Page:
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Royalty-free stock vector ID: 1018653055 By Kundra

ShutterStock Royalty-free stock vector ID: 1018653055 By Kundra

Using such a network of nodes would be very useful and quick, using which, one could make a stroke out of the path and then making a uniform gradient in the stroke, obtain the desired effect.

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    Hi. Welcome to GDSE Possible yes, but GIMP isn't really the right kind of software. It would be better to use a vector image editor such as Inkscape which is free (or Adobe Illustrator, not free) which is specifically designed for work like this. If you want to tag this with "Inkscape" instead of GIMP, I could give you an answer. – Billy Kerr Aug 5 at 15:37
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Yes and no. You can make a bunch of segments where the ends happen to have the same coordinates as the ends of other segments. But you cannot have "a network of nodes", where nodes are connected to more than two other nodes.

You cannot have a gradient along the stroke (for exactly the length of the stroke) because there is no API to set this length (aka "Fade" but only settable in the UI). However in your example the gradient is across the image, so you can achieve this result easily:

  • stroke the path in line mode on a transparent background
  • lock the alpha-channel
  • bucket-fill the layer

enter image description here

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Create an empty RGB image with transparent background, have at least 1000 pixels high and wide canvas to avoid jagginess and blurrines. If you want to use the pen tool and draw paths, stop here. I do not know any practical way to do it. That's because you have in GIMP so limited vector tools. But you can draw it as a raster image. That creates other difficulties, but at least it's possible.

In the next image I have drawn some strokes with the pencil tool. It needed only clicking and holding Shift key to make a straight line between two consequent clicks. I had an arbitary, but bright foreground color:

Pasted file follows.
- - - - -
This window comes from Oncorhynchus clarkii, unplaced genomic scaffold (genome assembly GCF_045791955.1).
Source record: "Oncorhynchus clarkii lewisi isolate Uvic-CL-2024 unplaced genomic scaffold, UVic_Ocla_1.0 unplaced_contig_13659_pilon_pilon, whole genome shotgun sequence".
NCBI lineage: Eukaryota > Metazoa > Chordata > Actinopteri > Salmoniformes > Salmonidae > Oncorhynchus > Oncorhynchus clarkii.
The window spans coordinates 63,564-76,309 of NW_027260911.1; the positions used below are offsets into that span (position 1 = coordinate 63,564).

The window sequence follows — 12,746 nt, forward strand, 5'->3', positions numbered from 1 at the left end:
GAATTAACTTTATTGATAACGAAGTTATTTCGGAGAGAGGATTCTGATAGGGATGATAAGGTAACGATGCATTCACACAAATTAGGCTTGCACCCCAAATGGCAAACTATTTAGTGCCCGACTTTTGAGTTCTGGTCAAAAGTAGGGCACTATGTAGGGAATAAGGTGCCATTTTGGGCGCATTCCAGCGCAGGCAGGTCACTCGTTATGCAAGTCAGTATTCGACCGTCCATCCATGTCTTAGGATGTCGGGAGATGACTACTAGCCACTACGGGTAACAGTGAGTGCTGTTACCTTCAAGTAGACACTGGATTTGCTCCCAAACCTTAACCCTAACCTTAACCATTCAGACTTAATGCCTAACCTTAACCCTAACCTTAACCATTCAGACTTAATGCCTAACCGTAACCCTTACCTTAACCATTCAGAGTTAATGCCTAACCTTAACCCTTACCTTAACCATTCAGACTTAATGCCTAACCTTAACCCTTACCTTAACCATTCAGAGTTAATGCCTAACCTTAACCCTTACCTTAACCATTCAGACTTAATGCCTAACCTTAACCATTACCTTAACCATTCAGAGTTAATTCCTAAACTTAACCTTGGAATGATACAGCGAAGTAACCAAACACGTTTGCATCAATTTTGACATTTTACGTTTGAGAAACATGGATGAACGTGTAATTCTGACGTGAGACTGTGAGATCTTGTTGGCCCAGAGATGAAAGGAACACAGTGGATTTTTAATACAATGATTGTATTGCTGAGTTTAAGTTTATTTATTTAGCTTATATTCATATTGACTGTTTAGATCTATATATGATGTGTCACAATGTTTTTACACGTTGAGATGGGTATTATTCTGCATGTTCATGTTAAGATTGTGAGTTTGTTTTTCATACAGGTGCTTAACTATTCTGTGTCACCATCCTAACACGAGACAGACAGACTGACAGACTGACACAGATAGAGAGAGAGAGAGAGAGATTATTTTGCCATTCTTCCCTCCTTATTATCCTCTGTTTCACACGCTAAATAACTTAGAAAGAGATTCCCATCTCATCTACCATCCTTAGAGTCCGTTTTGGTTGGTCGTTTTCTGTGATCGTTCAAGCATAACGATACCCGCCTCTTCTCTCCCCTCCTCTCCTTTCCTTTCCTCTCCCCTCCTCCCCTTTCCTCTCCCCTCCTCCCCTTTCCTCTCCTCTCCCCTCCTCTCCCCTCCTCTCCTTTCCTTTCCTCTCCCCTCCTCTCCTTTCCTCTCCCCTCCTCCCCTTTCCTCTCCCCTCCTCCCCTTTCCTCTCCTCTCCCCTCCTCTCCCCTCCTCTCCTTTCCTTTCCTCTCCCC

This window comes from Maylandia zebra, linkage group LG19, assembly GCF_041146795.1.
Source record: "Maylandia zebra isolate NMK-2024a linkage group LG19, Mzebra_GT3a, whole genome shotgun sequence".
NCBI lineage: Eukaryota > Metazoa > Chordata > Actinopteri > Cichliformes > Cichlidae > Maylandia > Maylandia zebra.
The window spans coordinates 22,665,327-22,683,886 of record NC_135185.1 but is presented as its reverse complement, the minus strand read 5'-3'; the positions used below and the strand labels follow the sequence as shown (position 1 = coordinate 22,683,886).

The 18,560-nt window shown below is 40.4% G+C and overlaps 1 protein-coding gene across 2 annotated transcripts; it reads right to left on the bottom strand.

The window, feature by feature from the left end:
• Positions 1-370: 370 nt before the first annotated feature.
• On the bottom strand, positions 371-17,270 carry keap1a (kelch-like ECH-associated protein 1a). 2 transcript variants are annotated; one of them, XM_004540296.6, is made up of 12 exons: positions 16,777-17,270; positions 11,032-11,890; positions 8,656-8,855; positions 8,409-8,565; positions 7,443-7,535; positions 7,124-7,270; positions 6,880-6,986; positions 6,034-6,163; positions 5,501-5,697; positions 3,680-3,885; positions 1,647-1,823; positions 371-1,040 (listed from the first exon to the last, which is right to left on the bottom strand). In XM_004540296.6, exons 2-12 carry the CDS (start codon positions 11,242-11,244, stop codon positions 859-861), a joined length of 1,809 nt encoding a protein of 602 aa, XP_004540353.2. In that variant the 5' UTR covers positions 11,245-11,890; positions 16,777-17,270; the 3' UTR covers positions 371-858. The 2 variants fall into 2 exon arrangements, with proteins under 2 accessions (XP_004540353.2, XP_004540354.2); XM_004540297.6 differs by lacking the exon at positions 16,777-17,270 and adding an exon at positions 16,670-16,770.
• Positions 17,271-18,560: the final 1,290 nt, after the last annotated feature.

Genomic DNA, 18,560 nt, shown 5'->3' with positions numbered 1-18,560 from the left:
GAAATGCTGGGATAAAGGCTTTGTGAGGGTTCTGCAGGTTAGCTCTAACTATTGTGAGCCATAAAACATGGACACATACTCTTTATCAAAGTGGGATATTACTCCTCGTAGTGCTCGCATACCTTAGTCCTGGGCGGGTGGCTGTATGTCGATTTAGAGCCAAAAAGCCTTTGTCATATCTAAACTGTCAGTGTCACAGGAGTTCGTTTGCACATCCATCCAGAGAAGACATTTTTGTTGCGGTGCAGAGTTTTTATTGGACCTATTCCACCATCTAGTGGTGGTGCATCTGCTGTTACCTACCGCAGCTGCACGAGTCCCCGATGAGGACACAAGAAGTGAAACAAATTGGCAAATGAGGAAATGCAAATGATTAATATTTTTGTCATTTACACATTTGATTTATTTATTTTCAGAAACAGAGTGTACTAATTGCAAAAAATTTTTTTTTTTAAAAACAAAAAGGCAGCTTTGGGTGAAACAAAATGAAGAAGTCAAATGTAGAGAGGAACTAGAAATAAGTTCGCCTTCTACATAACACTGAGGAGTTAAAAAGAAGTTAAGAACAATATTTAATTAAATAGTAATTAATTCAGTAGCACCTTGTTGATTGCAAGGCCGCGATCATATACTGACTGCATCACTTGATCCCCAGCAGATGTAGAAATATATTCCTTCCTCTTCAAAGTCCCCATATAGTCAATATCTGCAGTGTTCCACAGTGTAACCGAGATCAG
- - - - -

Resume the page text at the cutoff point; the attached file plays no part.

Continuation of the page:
enter image description here

The line pattern is selected by color and the selection was filled with a gradient:

enter image description here

As you see, everything is in one layer and the line ends do not fit especially well. You can define in GIMP a grid and with View > Snap to Grid you can place the clicks exactly. The grid setup is in preferences:

enter image description here

You can draw the lines to more than one layers. This makes some experimenting possible and reduces the redrawing work in case of failures. You can merge the layers before final coloring.

Others have already suggested you to use a vector drawing program for this job. That's a good idea, because you can fix errors and make variations much more easily. Some vector programs even have special graph drawing mode. Graphs can have nodes and connectors between them as you hoped, but such things as branched paths are nonexistent, no matter how hard people ask them.

Be your program GIMP or a vector drawing program, nothing in them will help you to make right decisions which triangles are a good preasentation for a certain 3D form. If you happen to have for example a photo of a face or an animal as your reference layer, nothing in 2D programs finds the right triangles. It needs human knowledge, because a flat photo hasn't any 3D info. Automatically the right triangles can be generated in a 3D program from a 3D model. One must render his scene as polygon mesh without hidden lines.

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